The colour of your money

3 min read

Whether you are retired, or perhaps in need of extra cash to support the kids, your investments can play a role in helping you with a regular source of income. There is a range of ways to access income, from directly in bonds or equities to using products like managed funds that invest on your behalf.

When planning to use your investments for income, there are many things to consider.

  • The income you are seeking.
  • Whether you still need to generate growth from your investments (and therefore may consider only allocating a portion of your investment to income-generating investments).
  • The level of risk you can afford to take, which may vary based on your stage of life, the value of your investments, your lifestyle or even your personal preferences.

Some investors might consider using a financial adviser to help them with these questions and the options that might suit them.

A world of options

Fixed interest is one of the traditional tools people use for investment income and can be as simple as using a bank’s term deposit, to something more sophisticated, such as using Corporate or Government bonds. Other popular income options include shares or real estate investment trusts (REITs) which invest in a variety of commercial and industrial properties, both domestically and overseas. Some people also consider using products that include a mix of these different options, but are managed by professionals on their behalf. Some of the different investments you can use for income are covered below.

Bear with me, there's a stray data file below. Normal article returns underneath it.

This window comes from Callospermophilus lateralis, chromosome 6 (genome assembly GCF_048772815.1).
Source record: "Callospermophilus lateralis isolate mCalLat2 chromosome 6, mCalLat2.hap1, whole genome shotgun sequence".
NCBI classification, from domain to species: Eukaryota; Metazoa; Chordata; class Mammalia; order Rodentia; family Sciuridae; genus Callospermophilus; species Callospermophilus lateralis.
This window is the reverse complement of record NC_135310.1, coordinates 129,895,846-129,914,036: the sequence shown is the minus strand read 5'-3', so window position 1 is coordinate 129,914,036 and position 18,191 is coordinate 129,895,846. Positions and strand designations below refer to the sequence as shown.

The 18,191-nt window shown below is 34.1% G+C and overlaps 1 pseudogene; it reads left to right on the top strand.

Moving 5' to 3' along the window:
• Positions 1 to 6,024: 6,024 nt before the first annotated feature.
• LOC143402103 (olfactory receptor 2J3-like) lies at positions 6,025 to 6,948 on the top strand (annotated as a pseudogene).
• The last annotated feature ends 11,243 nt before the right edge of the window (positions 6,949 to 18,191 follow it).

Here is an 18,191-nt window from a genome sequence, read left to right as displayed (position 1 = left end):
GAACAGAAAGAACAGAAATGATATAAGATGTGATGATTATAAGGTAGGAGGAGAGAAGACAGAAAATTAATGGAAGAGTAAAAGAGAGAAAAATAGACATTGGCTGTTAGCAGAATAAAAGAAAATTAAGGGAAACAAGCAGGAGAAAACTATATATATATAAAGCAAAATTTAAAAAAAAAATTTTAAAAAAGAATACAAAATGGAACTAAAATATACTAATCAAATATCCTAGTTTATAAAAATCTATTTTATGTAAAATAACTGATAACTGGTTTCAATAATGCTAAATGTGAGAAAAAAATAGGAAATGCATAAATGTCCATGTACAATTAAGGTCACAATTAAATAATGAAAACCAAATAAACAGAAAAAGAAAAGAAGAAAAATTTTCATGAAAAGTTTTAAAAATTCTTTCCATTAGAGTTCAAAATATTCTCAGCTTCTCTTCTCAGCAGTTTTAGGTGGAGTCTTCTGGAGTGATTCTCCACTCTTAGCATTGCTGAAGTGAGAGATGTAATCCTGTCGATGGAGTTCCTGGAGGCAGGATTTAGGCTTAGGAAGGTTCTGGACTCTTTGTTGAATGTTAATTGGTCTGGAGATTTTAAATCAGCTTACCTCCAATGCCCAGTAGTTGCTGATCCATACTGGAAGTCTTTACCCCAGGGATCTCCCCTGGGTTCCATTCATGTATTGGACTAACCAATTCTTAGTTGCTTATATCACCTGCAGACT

Cash accounts

A traditional bank account offers interest payments on your money, which you could use as an income. Many institutions also offer higher interest rate accounts when you invest for an agreed period of time (like a term deposit) or add specified amounts to your balance each month. Whether this type of account would work for you as an income tool will be influenced by your balance and income needs.


Many bonds provide regular yield payments, which can be based on a fixed interest rate or on a floating rate which periodically resets to market value until the bond matures at which time the original value of the bond is returned to you (pending any risks which may mean you don’t receive your money back, or only receive a portion of it back). 

Bonds can be issued by governments or by corporations and can range in quality and risk. In a country like Australia where there is a strong regulatory environment and a reasonably stable economy, government bonds are generally viewed as being the highest quality and most secure. The quality and risk involved in using corporate bonds tends to reflect the quality of each company issuing them. Another thing to consider when using bonds is whether you think you might need to sell them before they reach maturity, as you might not necessarily receive back the full value of your original investment, depending on the market environment at the time.